The early enthusiasm was however short lived with disappointing passenger numbers bring a reduction of the service during WW2 with still further reductions after the war when off peak trains terminated at Elmers End. With no improvement during the 1950's closure was announced for 4th March 1963. A local pressure group was formed to fight the closure claiming there was no alternative and after several public meetings the Ministry of Transport rejected the closure plans because of the hardship it would cause to the 650 daily passengers using the line. With no improvements the Saturday service was withdrawn in January 1967 and in 1976 all through trains to London were withdrawn reducing the line to a shuttle service between Sanderstead and Elmers End, seven years later the line finally closed on 13th May 1983. The track was lifted during the summer of 1984 and by the autumn of that year Bingham Road and Coombe Road stations had been demolished. A short section of track between Selsdon and the footbridge at Spencer Road was retained to serve the Selsdon Oil Siding. This finally closed in 1993 and although heavily overgrown the track is still in situ as is the down platform at Selsdon. The junction has however now been lifted making retrieval of the remaining track very difficult.

In 1986 a study of Greater London transport was undertaken by London Transport and British Rail, one of its proposals was the reintroduction of trams in the Croydon area to ease traffic congestion and to provide a service into New Addington which was poorly served by pubic transport. In 1990 Croydon Council and London Transport began working together to
promote the Tramlink project which received considerable public support.

In 1986 a study of Greater London transport was undertaken by London Transport and British Rail, one of its proposals was the reintroduction of trams in the Croydon area to ease traffic congestion and to provide a service into New Addington which was poorly served by pubic transport. In 1990 Croydon Council and London Transport began working together to promote the Tramlink project which received considerable public support.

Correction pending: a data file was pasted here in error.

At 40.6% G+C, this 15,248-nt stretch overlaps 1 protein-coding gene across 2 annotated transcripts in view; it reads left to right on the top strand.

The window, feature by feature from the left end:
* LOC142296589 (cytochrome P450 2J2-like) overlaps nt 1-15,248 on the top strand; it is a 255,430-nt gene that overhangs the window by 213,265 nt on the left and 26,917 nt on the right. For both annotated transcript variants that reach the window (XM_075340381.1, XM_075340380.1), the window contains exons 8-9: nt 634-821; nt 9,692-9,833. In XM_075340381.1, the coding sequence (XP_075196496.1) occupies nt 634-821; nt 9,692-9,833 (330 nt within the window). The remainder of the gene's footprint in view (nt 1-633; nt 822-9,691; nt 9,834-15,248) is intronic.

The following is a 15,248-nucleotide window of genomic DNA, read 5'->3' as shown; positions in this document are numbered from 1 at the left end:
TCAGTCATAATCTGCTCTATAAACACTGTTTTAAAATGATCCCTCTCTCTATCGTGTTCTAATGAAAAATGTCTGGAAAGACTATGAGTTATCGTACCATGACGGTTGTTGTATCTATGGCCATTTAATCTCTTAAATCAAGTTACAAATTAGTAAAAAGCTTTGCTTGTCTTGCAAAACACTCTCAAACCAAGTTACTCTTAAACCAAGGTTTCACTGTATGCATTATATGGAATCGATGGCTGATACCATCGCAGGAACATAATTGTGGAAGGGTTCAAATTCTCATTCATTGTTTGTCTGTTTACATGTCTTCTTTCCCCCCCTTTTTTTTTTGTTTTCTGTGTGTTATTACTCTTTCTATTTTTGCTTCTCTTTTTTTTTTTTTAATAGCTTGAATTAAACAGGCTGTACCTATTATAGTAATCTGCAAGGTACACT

In November 1991 the Croydon Tramlink Bill was submitted to Parliament and received Royal Assent on 21 July 1994, allowing London Regional Transport to authorise the construction of Tramlink. Three routes were to be built, Croydon - Beckenham Junction, Croydon - new Addington and Wimbledon - Elmers End.

As the lines from New Addington, Beckenham and Elmers End converged on Croydon (click here for map) they would utilise almost the entire length of the former Elmers End to Selsdon railway line with the three lines joining at a new junction at Sandilands from where they would run into central Croydon. The first Tramlink route to New Addington opened on 10th May 2000 with the line to Beckenham through Addiscombe following on 23rd May.

For a full history and photographs of the Woodside and South Croydon Railway see the Transport of Delight web site. Click here for a photo gallery.

See also Unofficial Croydon Tramlink & Disused Railways and Eighties Rail Heaven web sites. Tickets from Michael Stewart & Brian Halford

Further reading: Croydon's Railways by M W G Skinner - Kingfisher 1985 ISBN 0 046184 14 3
and Croydon Light Rail (Tramlink) a report considered by the Highways & Transportation Planning, Resources, Fiancee & Policy Committees at their meetings on 27.2.1991 & 15.5.1991

To see other stations on the Elmers End to Selsdon Line click on station name: Elmers End, Woodside, Bingham Road, Spencer Road Halt & Selsdon
see also Park Hill Tunnel


Coombe Lane Station in March 1912




Coombe Lane Station in the early 1930's, 15 years after closure


Elmers End train approaching Coombe Road in May 1983
P
hoto by Nick Catford

Coombe Road Station looking South in December 1983, shortly after the track was lifted
P
hoto by Nick Catford

The site of Coombe Road Station looking north in May 1989 seen from the embankment on the south side of Coombe Road. The station approach road is on the left
P
hoto by Nick Catford

The site of Coombe Road Station looking north in January 2008 seen from the same viewpoint as the picture above. The platform started immediately on the north side of the bridge. Croydon Tramlink now occupies the road to the east of the station. The kurb stones of the old approach road can just be made out below the fence on the far left.
P
hoto by Nick Catford

Click here for more pictures of Coombe Road Station


 

 

 

[Source: Nick Catford]